Rapture and Melancholy: The Diaries of Edna St. Vincent Millay
Edna St Vincent Millay

Rapture and Melancholy: The Diaries of Edna St. Vincent Millay

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The first publication of Edna St. Vincent Millay's private, intimate diaries, providing "a candid self-portrait of the 'bad girl of American letters'" (Kirkus Reviews)

"Endlessly intriguing and illuminating. The publication of Edna St. Vincent Millay's diaries is a major literary event, providing astonishing insight into the great poet's art and life."--Chloe Honum, author of The Tulip-Flame

The English author Thomas Hardy proclaimed that America had two great attractions: the skyscraper, and the poetry of Edna St. Vincent Millay. In these diaries the great American poet illuminates not only her literary genius, but her life as a devoted daughter, sister, wife, and public heroine; and finally as a solitary, tragic figure.

This is the first publication of the diaries she kept from adolescence until middle age, between 1907 and 1949, focused on her most productive years. Who was the girl who wrote "Renascence," that marvel of early twentieth-century poetry? What trauma or spiritual journey inspired the poem? And after such celebrity why did she vanish into near seclusion after 1940? These questions hover over the life and work, and trouble biographers and readers alike. Intimate, eloquent, these confessions and keen observations provide the key to understanding Millay's journey from small-town obscurity to world fame, and the tragedy of her demise.

Full Description
Published by: Yale University Press
Pub date: 03/08/2022
Binding type: Hardcover
Pages: 416
ISBN: 9780300245684
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  • Description
    The first publication of Edna St. Vincent Millay's private, intimate diaries, providing "a candid self-portrait of the 'bad girl of American letters'" (Kirkus Reviews)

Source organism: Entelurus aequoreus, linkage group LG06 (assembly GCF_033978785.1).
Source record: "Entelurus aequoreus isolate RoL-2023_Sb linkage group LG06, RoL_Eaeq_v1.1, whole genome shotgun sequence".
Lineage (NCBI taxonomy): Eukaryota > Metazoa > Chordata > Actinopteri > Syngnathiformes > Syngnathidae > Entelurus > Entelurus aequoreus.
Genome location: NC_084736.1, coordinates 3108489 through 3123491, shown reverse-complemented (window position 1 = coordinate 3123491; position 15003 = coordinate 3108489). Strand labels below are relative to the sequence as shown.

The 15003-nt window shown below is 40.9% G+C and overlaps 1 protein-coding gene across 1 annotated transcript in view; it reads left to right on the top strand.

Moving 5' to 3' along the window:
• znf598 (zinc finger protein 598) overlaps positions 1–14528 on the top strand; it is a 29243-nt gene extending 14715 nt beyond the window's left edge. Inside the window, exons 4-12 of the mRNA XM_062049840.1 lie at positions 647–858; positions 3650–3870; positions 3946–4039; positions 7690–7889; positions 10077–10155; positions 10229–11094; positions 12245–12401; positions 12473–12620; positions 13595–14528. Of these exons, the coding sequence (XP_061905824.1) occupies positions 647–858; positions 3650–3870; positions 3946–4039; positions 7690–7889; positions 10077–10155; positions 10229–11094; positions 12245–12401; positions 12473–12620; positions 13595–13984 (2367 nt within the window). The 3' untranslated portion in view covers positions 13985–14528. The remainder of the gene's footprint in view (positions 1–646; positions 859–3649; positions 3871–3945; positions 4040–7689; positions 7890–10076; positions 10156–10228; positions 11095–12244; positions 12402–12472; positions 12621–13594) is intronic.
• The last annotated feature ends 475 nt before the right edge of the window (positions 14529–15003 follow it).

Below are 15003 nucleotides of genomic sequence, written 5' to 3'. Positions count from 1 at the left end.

"Endlessly intriguing and illuminating. The publication of Edna St. Vincent Millay's diaries is a major literary event, providing astonishing insight into the great poet's art and life."--Chloe Honum, author of The Tulip-Flame

    The English author Thomas Hardy proclaimed that America had two great attractions: the skyscraper, and the poetry of Edna St. Vincent Millay. In these diaries the great American poet illuminates not only her literary genius, but her life as a devoted daughter, sister, wife, and public heroine; and finally as a solitary, tragic figure.

    This is the first publication of the diaries she kept from adolescence until middle age, between 1907 and 1949, focused on her most productive years. Who was the girl who wrote "Renascence," that marvel of early twentieth-century poetry? What trauma or spiritual journey inspired the poem? And after such celebrity why did she vanish into near seclusion after 1940? These questions hover over the life and work, and trouble biographers and readers alike. Intimate, eloquent, these confessions and keen observations provide the key to understanding Millay's journey from small-town obscurity to world fame, and the tragedy of her demise.